Patients with posttraumatic iritis usually present 1 to 2 days after blunt trauma to the eye, complaining of photophobia, pain, and tearing. They often have marked blepharospasm and perilimbal injection (ciliary flush). Test for pain on accommodation by having the patient first look across the room at a distant object and then quickly focus on the examiner’s finger held several inches away. If near gaze causes pain, there is a high probability of iritis. The pupil may be large or small. Posttraumatic miosis develops secondary to spasm of the pupillary sphincter muscle, whereas posttraumatic mydriasis results when sphincter fibers are ruptured. Slit lamp examination will usually reveal cells in the anterior chamber, the hallmark of iritis.

Treat with a long-acting topical cycloplegic, such as 5% homatropine, four times a day for 1 week, oral anti-inflammatory medication, and dark sunglasses to decrease pain. Symptoms may persist for up to 1 week. Although ocular steroids decrease inflammation, prescribe them only after consultation with the ophthalmologist who will see the patient in follow-up.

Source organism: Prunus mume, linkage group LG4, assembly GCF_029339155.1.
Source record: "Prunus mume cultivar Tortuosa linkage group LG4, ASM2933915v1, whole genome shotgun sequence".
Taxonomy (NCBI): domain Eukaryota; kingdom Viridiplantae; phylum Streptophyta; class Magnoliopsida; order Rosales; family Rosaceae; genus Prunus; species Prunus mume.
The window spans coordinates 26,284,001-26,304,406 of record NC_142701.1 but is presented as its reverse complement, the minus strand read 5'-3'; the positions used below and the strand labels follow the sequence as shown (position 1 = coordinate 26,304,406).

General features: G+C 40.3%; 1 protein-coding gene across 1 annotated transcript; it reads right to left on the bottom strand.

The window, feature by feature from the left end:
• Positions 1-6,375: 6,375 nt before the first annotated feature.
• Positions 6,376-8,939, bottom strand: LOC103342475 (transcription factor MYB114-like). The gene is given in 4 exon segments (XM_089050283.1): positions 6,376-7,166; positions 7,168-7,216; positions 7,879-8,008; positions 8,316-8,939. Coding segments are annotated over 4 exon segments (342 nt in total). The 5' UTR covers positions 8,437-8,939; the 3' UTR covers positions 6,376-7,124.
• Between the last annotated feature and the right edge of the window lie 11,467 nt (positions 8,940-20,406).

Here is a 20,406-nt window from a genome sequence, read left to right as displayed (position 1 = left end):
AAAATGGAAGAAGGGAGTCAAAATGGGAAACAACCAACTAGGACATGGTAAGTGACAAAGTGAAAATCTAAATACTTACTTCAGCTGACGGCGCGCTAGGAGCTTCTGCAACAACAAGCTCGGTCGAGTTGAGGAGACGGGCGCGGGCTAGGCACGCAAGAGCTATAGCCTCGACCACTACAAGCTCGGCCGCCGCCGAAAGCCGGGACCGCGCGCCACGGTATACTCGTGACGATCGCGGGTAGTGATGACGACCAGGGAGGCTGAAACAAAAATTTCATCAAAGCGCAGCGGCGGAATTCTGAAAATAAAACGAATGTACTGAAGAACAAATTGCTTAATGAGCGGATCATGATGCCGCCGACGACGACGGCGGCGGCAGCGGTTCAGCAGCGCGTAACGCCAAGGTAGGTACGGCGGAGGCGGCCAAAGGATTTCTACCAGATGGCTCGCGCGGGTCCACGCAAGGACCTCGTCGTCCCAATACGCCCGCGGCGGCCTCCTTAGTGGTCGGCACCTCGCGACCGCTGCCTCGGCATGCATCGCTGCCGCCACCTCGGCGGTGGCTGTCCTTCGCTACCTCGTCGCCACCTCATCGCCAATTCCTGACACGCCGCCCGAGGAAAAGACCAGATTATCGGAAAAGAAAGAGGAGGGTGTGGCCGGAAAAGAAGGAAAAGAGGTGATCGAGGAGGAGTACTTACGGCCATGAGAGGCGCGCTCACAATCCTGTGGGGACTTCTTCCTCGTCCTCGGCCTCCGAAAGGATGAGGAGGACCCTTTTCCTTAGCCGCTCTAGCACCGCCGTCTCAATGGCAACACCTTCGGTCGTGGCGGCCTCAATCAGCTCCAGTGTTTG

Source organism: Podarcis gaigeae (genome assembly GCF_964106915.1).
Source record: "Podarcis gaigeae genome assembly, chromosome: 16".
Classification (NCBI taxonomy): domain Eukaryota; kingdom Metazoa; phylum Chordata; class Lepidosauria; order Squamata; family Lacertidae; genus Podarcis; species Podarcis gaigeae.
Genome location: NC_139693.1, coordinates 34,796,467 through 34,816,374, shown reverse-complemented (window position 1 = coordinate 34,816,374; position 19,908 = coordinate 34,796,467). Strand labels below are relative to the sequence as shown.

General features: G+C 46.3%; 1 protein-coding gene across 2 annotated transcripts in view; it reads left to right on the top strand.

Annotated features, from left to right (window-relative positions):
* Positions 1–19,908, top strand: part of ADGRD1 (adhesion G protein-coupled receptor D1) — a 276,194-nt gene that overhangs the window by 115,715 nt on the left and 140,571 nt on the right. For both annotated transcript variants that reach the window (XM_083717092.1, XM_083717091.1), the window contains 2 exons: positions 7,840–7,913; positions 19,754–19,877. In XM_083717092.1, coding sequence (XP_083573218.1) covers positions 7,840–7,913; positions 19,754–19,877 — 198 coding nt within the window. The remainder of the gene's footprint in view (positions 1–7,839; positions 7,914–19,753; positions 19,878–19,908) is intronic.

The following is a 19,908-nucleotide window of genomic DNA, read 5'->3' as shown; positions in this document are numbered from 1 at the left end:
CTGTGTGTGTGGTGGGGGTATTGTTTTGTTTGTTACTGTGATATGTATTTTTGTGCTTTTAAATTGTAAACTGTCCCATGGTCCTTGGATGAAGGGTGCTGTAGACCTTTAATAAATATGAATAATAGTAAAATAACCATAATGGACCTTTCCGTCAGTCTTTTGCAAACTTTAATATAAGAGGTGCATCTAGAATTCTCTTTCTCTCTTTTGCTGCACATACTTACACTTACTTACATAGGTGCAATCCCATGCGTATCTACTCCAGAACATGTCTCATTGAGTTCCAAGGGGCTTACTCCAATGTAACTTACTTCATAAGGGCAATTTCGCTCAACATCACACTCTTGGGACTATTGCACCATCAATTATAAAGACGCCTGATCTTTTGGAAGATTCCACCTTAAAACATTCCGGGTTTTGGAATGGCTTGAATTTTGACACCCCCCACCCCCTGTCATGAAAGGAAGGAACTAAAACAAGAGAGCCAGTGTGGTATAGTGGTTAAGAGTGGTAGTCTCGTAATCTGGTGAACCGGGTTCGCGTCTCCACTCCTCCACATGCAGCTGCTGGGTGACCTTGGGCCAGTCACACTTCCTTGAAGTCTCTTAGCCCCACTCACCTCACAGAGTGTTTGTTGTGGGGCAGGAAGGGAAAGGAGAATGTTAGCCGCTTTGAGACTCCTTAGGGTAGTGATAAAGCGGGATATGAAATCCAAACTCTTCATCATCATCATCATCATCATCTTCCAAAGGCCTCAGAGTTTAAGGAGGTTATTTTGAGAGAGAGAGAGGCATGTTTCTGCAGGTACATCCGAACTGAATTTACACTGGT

A hyphema is defined by blood in the anterior chamber (see Fig. 97-3). Hyphemas are almost always secondary to blunt trauma. The blood may layer out or may present initially as a diffuse red haze that takes hours to settle. Hyphemas are described by the percentage of the anterior chamber that is filled with blood. A 100% hyphema, known as an “eight ball,” may cause complete loss of light perception. Hyphemas are easily overlooked in cases of massive lid edema, and for this reason, early lid retraction is necessary for the diagnosis. Older children with hyphemas usually complain of pain, whereas young children may present with somnolence. However, decreased mental status should not be attributed to the hyphema until intracranial injury has been ruled out. Other injuries associated with hyphema include lens dislocation, vitreous hemorrhage, and retinal damage. A large untreated hyphema may result in permanent corneal staining with subsequent loss of visual acuity and deprivational amblyopia. Often it is not the initial hyphema that causes serious morbidity but the rebleed that can occur in several days as the clot breaks down. Rebleeding occurs in up to 16% to 25% of patients and may obstruct the aqueous outflow system, causing increased intraocular pressure. Patients with rebleeding have a significantly worse prognosis. Because hemoglobinopathies, particularly sickle cell disease, sickle cell trait, and sickle thalassemia, predispose to rebleeding and other complications, it is critical to determine whether any of these conditions exist in the child with hyphema.